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Researchers Build Firewall to Deflect SS7 Attacks

Security researchers will release an open-source SS7 firewall at Black Hat USA that aims to bolster security of mobile operators' core networks.

Mobile security software can do little to protect end users and BYOD workers when Signaling System 7 (SS7) vulnerabilities are exploited in mobile operotors' core mobile networks, according to security researchers.

SS7 vulnerabilities, which can allow cybercriminals to hijack two-factor authentication codes texted to mobile phones, read and redirect text messages, eavesdrop on phone calls, and track a phone's location, have existed since 2014.

But researchers from P1 Security have built a firewall that defends against such SS7 attacks. Martin Kacer, P1's core network security researcher, and Philippe Langlois, P1's CEO, will release the homegrown open-source SS7 firewall technology at Black Hat USA in Las Vegas later this month.

Black Hat USA returns to the fabulous Mandalay Bay in Las Vegas, Nevada, July 22-27, 2017. Click for information on the conference schedule and to register.

 

"Two years ago, it was very expensive and hard to deploy an SS7 firewall," Kacer says. "But now there is a new open-source SS7 firewall that will make it less expensive" for mobile operators, he says.

Langlois, meanwhile, notes that the firewall will allow operators to encrypt signalization and authenticate connecting mobile operators using the SS7 and Diameter protocol, whereas before it was not possible to easily enable confidentiality and integrity protection for the signalization between operators.

This is designed to prevent attackers from sniffing the traffic as it flies between the mobile core networks. It also prevents spoofing, where attackers impersonate networks, Kacer says.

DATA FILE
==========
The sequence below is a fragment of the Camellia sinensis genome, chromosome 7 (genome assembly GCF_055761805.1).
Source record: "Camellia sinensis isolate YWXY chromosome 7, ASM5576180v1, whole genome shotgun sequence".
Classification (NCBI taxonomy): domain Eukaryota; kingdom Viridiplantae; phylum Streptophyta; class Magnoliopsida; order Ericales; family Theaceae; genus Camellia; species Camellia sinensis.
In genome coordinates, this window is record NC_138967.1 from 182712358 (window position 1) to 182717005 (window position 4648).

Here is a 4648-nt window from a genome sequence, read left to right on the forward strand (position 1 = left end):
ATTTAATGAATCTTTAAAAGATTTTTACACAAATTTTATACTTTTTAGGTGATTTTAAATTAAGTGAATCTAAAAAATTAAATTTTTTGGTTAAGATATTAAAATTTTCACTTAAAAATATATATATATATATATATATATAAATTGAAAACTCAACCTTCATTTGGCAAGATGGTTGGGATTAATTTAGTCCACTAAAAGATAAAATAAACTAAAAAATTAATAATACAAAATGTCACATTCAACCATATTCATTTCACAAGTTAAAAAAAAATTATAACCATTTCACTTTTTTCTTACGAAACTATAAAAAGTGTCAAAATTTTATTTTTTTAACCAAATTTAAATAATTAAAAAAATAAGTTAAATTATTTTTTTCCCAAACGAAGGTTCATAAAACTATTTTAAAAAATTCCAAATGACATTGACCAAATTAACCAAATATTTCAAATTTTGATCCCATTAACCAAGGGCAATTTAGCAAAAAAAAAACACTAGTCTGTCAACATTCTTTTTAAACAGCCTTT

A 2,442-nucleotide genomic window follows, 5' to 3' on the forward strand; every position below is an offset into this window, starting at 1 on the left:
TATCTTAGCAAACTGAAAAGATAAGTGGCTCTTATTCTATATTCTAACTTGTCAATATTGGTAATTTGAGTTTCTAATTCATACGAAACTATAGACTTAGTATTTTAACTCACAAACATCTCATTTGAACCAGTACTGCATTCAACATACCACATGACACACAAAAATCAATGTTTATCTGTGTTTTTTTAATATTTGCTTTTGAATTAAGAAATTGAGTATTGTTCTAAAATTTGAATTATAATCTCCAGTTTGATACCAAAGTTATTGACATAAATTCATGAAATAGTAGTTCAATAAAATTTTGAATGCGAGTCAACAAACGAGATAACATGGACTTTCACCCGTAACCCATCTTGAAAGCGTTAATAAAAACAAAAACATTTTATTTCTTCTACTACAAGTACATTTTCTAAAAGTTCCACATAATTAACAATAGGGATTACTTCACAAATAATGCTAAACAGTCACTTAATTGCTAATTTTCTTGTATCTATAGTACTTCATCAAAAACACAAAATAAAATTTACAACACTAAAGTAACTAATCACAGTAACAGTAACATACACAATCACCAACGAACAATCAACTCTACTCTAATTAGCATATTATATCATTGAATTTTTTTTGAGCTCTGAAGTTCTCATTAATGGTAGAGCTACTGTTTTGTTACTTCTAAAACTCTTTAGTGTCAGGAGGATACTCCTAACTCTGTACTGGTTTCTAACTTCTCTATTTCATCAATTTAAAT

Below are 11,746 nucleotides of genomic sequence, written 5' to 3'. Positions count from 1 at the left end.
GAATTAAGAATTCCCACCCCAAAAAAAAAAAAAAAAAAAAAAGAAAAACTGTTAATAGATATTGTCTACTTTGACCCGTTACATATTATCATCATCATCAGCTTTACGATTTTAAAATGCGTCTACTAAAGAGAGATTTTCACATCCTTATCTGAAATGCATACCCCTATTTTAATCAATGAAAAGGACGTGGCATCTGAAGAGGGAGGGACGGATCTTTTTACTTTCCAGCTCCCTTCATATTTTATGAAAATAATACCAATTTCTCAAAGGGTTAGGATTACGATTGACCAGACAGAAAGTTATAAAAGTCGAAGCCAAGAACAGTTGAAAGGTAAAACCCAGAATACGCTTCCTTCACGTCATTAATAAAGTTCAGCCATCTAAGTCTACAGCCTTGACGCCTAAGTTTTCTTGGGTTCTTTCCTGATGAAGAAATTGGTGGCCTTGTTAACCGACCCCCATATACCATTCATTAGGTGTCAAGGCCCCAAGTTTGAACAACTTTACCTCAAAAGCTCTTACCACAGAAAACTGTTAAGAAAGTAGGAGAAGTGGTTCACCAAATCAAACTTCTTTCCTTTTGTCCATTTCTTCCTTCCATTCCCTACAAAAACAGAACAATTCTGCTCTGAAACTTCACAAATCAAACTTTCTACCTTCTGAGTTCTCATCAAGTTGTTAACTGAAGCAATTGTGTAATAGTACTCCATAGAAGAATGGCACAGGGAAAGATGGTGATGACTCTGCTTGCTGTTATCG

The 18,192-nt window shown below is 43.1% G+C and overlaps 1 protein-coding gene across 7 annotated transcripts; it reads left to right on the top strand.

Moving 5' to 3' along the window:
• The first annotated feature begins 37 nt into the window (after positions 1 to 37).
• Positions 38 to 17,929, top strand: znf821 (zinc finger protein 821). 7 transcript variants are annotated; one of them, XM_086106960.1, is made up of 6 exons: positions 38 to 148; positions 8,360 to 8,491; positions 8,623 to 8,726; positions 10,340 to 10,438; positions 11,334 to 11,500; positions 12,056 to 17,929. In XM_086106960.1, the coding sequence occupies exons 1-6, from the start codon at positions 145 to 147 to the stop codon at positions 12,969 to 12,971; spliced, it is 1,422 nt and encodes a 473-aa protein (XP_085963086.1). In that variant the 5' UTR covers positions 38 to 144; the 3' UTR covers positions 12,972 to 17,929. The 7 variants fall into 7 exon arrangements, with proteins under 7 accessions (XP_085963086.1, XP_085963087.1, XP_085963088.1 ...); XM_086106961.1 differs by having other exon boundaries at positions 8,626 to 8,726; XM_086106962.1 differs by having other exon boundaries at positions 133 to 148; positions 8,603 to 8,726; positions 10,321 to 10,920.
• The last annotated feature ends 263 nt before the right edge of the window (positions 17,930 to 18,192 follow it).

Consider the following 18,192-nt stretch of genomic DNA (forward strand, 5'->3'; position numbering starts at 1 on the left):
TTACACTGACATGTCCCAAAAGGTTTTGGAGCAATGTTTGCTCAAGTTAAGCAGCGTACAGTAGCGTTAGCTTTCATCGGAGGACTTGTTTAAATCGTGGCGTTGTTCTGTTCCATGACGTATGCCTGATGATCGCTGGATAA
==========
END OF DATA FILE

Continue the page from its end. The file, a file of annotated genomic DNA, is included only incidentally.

Not only is the open-source firewall designed to take standard firewall measures against cyberattacks, but it's also configured to take an advanced defensive posture as well. Attackers who send an illegal signalization in the hope of identifying the location of the cellphone will instead have it redirected to a honeypot, for instance, which will then send a fake location to the attacker, Kacer says.

P1's Kacer and Langlois in their SS7 Attacker Heaven Turns Into Riot: How To Make Nation-State And Intelligence Attackers' Lives Much Harder On Mobile Networks talk at Black Hat also plan to delve into the current status of SS7 mobile vulnerabilities, potential solutions, explore advanced SS7 attacks, and defenses relating to the SS7 network vulnerabilities.

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Dawn Kawamoto is an Associate Editor for Dark Reading, where she covers cybersecurity news and trends. She is an award-winning journalist who has written and edited technology, management, leadership, career, finance, and innovation stories for such publications as CNET's ... View Full Bio

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